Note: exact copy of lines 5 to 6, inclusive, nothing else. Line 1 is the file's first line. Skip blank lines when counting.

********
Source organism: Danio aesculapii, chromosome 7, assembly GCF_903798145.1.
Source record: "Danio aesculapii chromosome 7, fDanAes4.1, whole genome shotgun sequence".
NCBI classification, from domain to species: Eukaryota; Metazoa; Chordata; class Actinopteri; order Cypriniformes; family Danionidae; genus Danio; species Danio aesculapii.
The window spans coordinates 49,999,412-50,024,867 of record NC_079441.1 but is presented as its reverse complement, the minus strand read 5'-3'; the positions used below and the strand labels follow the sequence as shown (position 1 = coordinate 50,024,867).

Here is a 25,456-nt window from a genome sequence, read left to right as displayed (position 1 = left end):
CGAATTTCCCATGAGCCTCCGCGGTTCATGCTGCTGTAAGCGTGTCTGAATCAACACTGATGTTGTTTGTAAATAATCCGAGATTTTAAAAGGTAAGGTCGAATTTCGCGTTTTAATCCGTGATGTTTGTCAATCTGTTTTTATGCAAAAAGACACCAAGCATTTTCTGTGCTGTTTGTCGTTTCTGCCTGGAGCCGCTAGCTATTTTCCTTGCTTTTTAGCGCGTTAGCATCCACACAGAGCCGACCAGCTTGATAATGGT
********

Here is a 25,456-nt window from a genome sequence, read left to right as displayed (position 1 = left end):
CGAATTTCCCATGAGCCTCCGCGGTTCATGCTGCTGTAAGCGTGTCTGAATCAACACTGATGTTGTTTGTAAATAATCCGAGATTTTAAAAGGTAAGGTCGAATTTCGCGTTTTAATCCGTGATGTTTGTCAATCTGTTTTTATGCAAAAAGACACCAAGCATTTTCTGTGCTGTTTGTCGTTTCTGCCTGGAGCCGCTAGCTATTTTCCTTGCTTTTTAGCGCGTTAGCATCCACACAGAGCCGACCAGCTTGATAATGGT